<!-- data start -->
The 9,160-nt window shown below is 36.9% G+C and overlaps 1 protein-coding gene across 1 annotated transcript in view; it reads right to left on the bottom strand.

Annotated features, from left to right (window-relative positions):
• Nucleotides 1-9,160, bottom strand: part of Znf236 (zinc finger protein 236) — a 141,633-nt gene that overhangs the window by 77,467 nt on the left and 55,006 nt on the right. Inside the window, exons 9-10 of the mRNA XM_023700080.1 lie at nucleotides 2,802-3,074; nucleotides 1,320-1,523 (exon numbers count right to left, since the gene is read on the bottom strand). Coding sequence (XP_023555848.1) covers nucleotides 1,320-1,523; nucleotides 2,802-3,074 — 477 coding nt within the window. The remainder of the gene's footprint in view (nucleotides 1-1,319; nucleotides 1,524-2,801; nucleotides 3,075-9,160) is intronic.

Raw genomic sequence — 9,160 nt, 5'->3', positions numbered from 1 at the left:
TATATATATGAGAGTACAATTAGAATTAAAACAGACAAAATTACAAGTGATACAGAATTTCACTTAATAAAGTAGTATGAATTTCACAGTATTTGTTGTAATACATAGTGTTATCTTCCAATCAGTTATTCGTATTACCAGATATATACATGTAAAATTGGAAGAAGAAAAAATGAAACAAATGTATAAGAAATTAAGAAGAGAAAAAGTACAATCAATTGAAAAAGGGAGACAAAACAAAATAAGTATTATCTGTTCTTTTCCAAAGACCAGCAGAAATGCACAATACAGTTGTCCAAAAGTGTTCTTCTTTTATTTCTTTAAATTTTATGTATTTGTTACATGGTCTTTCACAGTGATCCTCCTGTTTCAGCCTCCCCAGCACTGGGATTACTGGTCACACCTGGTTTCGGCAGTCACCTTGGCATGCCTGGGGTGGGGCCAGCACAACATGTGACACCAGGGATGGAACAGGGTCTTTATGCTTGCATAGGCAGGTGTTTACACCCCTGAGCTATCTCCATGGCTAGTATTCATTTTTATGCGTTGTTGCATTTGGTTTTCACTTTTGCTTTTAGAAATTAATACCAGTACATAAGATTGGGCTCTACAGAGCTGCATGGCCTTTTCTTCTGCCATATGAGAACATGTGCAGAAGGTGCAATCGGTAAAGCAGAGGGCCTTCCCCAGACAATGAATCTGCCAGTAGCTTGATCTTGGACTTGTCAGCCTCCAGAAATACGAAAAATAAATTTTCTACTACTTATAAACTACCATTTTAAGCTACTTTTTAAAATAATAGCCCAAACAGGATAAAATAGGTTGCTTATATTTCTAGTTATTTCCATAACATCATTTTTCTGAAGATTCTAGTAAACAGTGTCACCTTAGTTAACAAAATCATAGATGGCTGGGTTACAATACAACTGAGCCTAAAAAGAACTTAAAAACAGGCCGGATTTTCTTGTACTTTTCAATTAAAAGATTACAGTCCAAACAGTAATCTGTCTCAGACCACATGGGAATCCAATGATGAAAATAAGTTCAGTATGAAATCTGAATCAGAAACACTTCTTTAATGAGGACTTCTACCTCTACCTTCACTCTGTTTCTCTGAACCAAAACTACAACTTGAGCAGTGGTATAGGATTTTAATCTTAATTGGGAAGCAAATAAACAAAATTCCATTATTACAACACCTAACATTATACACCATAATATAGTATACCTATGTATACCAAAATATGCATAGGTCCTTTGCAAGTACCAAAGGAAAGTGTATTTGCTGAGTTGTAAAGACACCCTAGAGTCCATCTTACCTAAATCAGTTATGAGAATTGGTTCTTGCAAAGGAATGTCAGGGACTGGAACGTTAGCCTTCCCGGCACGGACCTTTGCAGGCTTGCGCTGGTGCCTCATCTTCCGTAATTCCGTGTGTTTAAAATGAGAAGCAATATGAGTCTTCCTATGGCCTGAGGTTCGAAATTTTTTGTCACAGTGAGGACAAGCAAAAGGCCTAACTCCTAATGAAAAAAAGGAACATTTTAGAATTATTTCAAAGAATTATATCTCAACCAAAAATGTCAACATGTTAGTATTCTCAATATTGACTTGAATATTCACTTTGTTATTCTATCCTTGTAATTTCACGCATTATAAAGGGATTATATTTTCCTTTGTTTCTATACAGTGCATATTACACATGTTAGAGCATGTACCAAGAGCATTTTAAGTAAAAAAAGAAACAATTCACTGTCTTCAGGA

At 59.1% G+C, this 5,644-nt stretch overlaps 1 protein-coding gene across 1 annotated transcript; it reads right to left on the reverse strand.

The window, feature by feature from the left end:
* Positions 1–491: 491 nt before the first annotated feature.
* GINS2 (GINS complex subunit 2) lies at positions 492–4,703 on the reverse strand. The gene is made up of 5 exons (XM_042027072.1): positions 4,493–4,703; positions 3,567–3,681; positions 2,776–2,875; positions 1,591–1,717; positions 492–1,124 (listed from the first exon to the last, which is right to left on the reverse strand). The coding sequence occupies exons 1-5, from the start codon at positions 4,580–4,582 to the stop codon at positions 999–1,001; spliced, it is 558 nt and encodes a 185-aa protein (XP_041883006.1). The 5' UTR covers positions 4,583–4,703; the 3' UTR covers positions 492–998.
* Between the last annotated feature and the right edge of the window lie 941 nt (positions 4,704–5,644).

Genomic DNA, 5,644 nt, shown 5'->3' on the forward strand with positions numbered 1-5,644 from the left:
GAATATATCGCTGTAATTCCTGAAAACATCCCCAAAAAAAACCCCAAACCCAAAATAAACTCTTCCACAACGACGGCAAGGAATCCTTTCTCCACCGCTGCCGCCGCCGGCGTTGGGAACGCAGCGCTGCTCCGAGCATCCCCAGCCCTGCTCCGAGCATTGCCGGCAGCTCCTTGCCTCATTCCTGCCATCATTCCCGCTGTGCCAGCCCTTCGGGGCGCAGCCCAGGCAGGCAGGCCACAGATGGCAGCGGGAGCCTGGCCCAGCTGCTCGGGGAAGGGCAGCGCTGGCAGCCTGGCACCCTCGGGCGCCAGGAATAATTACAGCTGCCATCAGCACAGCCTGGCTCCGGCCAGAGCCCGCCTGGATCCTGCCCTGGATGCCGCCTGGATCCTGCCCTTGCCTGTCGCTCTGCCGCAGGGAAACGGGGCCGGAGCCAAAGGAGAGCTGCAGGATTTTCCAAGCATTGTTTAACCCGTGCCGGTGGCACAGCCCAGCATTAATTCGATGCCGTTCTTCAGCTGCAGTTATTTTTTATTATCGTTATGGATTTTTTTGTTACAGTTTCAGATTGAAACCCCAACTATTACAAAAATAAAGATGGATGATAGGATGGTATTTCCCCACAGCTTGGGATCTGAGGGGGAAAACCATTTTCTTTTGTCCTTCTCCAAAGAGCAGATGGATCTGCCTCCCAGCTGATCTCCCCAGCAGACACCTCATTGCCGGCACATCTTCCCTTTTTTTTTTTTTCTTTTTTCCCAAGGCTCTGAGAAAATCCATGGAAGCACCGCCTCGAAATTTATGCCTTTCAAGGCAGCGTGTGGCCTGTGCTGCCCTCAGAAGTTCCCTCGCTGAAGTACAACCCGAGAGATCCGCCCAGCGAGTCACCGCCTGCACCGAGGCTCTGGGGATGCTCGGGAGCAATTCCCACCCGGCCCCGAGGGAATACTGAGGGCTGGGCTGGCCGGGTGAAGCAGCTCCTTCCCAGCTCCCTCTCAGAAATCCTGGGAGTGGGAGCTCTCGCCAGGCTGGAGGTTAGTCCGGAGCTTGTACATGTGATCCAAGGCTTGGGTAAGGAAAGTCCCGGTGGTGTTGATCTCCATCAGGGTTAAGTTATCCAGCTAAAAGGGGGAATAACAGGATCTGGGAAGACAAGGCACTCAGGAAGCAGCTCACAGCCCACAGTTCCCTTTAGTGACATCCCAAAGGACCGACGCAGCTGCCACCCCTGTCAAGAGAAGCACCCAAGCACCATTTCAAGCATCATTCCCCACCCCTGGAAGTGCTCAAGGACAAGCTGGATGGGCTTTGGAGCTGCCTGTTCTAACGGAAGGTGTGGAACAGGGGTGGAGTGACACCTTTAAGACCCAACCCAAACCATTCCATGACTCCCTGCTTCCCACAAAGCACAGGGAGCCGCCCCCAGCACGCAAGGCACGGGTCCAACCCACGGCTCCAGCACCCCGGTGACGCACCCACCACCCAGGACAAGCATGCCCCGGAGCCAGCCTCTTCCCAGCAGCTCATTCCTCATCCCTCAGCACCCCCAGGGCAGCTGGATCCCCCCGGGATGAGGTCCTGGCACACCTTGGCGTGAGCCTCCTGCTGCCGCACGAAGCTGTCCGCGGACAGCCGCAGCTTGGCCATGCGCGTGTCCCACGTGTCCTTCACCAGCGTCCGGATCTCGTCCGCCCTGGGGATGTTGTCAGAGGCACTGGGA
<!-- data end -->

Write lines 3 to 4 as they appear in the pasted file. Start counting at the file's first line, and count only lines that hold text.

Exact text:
• Nucleotides 1-9,160, bottom strand: part of Znf236 (zinc finger protein 236) — a 141,633-nt gene that overhangs the window by 77,467 nt on the left and 55,006 nt on the right. Inside the window, exons 9-10 of the mRNA XM_023700080.1 lie at nucleotides 2,802-3,074; nucleotides 1,320-1,523 (exon numbers count right to left, since the gene is read on the bottom strand). Coding sequence (XP_023555848.1) covers nucleotides 1,320-1,523; nucleotides 2,802-3,074 — 477 coding nt within the window. The remainder of the gene's footprint in view (nucleotides 1-1,319; nucleotides 1,524-2,801; nucleotides 3,075-9,160) is intronic.

Raw genomic sequence — 9,160 nt, 5'->3', positions numbered from 1 at the left: